The Ecostructure research project shed light on successful surface textures in natural environments, notably the Ringaskiddy texture, named after its discovery location. This texture was replicated in concrete and tested across diverse sites, demonstrating colonisation by a variety of shore species.
BlueCube undertook the challenge of upscaling the formliner to facilitate the production of larger eco-engineering units. Given the intricate structure, adjustments were made to the original pattern, necessitating the creation of new master forms.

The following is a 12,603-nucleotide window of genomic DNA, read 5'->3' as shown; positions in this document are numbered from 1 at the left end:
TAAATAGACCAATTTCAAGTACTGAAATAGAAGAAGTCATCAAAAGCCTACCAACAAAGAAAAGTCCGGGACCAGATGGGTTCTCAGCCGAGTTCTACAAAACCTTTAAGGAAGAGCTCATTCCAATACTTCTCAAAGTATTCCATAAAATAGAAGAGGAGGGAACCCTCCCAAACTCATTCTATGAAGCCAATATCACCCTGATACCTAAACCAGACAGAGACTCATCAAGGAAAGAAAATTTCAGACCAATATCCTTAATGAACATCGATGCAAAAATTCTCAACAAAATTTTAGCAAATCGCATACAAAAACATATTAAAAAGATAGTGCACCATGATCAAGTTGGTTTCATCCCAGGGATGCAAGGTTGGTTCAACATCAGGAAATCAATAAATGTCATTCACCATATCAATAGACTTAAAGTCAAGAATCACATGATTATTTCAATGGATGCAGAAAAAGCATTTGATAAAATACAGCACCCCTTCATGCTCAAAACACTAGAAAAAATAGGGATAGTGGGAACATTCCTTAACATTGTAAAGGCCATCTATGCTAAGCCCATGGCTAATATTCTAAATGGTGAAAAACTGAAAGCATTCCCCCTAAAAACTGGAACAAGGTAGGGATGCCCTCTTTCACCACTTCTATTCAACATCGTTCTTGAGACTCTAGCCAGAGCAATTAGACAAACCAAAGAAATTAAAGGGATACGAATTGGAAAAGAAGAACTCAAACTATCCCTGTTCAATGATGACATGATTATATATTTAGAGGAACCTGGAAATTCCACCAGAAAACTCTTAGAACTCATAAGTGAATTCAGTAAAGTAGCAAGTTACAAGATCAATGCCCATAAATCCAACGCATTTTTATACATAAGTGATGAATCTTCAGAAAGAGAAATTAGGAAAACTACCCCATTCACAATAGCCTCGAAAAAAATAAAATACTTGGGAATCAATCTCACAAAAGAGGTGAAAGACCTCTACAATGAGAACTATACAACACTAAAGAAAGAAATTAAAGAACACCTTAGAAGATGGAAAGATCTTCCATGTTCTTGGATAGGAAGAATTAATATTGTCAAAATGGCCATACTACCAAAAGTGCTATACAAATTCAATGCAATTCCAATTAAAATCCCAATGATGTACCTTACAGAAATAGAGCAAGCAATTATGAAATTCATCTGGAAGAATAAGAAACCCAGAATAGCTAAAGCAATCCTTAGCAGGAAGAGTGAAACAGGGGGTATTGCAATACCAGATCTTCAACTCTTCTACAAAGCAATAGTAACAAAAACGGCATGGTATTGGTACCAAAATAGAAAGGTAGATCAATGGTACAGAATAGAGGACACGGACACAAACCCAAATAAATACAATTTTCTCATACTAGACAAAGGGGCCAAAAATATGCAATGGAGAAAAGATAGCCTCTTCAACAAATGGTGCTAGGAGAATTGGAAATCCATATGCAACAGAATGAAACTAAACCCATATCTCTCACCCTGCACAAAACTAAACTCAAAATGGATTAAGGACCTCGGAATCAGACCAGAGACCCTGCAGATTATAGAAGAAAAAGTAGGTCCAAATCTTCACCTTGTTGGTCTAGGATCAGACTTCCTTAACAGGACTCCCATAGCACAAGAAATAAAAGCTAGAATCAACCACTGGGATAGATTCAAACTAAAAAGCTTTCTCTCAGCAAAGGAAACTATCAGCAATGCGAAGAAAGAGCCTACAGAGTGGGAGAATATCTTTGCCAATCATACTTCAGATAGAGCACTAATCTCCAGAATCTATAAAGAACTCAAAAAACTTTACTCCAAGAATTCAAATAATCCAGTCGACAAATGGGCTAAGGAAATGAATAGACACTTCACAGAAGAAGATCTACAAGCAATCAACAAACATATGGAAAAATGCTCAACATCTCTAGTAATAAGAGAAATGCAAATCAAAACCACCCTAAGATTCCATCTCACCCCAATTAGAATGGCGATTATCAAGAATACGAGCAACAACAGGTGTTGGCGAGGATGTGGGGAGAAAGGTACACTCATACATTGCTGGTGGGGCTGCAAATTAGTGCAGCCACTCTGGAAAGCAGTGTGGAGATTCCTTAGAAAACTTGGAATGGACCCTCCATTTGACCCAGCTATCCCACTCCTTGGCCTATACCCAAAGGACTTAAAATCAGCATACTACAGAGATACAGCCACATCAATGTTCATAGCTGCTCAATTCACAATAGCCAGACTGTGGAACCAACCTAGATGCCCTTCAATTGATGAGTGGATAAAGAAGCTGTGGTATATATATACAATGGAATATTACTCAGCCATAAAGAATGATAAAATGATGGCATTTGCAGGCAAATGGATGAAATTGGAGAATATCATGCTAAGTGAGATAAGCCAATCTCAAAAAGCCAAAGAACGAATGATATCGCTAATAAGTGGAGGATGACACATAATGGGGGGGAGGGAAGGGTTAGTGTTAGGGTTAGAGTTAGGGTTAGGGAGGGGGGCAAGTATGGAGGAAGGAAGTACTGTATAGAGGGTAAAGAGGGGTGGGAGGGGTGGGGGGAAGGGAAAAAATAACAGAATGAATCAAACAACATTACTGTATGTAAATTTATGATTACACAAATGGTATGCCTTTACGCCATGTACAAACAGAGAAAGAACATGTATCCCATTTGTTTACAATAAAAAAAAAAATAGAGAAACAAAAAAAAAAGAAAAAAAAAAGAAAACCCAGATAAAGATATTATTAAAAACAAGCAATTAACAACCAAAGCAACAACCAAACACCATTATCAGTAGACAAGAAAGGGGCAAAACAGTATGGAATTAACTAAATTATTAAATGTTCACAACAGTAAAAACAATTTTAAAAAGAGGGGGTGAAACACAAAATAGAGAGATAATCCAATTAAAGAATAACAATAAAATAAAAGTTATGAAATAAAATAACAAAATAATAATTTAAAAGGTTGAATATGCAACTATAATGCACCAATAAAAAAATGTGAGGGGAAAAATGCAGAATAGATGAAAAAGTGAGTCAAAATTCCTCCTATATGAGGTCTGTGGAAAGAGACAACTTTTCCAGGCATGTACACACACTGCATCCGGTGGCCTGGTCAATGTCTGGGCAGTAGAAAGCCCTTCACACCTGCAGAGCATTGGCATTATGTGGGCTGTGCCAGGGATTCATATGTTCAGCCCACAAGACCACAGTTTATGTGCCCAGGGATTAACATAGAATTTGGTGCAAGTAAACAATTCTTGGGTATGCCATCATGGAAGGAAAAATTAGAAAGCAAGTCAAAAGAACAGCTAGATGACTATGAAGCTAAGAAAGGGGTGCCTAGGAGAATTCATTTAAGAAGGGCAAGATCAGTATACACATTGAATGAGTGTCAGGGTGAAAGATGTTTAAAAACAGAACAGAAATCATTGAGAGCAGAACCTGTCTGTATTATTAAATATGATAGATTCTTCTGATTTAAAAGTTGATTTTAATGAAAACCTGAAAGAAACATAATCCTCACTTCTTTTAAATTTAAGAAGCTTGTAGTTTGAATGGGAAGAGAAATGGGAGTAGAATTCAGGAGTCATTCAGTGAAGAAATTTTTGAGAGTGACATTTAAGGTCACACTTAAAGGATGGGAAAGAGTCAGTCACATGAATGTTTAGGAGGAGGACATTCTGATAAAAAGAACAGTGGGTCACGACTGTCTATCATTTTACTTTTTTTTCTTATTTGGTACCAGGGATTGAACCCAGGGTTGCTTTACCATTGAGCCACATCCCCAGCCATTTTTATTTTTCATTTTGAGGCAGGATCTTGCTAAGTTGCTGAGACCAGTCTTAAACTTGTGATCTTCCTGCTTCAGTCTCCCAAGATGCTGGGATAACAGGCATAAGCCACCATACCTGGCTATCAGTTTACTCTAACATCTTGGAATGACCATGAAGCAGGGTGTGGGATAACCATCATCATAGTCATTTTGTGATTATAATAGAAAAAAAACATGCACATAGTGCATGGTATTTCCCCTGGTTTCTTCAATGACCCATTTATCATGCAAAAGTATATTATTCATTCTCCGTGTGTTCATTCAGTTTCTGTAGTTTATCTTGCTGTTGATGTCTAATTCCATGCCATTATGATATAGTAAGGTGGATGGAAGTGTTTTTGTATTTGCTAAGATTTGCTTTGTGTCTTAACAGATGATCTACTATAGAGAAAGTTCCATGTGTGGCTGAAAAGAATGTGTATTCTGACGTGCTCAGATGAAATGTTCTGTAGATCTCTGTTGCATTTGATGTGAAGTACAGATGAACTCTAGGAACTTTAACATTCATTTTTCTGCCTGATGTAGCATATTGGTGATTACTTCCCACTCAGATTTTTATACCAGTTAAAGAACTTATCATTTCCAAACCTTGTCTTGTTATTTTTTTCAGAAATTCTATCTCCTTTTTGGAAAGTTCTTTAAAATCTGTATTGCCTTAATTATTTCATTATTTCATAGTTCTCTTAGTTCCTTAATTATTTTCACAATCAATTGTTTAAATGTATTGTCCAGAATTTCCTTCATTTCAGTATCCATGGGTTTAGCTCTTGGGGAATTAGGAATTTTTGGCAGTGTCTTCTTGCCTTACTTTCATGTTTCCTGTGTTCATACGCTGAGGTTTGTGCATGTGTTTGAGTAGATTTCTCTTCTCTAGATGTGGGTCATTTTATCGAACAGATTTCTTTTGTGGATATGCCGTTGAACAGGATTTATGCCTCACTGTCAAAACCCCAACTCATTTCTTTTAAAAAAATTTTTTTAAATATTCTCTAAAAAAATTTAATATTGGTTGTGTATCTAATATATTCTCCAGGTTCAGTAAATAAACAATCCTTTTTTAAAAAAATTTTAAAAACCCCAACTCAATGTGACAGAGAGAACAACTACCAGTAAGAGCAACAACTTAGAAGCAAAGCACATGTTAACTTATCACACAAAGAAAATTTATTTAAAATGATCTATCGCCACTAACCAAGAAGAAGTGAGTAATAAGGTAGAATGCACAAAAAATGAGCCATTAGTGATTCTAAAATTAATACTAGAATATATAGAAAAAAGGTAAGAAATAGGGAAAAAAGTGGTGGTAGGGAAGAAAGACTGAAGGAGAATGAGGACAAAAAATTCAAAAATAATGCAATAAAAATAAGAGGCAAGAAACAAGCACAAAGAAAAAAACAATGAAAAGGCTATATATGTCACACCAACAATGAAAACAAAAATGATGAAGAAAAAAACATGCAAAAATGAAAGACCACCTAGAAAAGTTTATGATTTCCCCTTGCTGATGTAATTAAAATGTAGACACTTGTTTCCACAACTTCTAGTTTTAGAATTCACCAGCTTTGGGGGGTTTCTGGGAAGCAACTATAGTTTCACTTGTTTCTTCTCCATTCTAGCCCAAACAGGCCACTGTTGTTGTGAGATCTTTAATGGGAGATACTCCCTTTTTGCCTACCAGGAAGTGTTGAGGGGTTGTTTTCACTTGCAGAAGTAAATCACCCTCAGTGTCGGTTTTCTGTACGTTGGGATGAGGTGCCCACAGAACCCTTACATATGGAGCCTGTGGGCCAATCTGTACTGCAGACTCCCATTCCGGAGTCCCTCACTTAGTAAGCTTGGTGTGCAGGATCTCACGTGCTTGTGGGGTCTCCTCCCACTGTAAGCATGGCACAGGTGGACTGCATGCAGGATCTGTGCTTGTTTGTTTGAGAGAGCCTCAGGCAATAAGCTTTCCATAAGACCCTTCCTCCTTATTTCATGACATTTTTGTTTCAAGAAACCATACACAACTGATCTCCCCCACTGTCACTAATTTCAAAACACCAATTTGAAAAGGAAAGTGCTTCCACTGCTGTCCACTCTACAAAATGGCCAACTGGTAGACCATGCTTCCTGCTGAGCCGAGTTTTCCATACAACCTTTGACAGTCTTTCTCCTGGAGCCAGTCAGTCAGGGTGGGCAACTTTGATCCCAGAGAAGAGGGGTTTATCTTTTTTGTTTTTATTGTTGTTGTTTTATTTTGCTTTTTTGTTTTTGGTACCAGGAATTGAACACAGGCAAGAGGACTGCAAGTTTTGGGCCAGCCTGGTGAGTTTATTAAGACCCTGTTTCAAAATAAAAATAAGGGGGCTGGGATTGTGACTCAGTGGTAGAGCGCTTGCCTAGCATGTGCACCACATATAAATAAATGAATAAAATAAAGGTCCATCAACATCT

Concrete cubes were precast by JP Concrete, for example for the Newlyn project in Cornwall. Eco-blocks were placed along the seafront for an environmental trial, forming part of the Environment Agency’s exploration into novel coastal armor designs doubling as marine habitats. These 88 blocks on the rock armor breakwater contribute to the study of biodiversity enhancement and resilience in high-energy settings, encompassing factors like block size and orientation.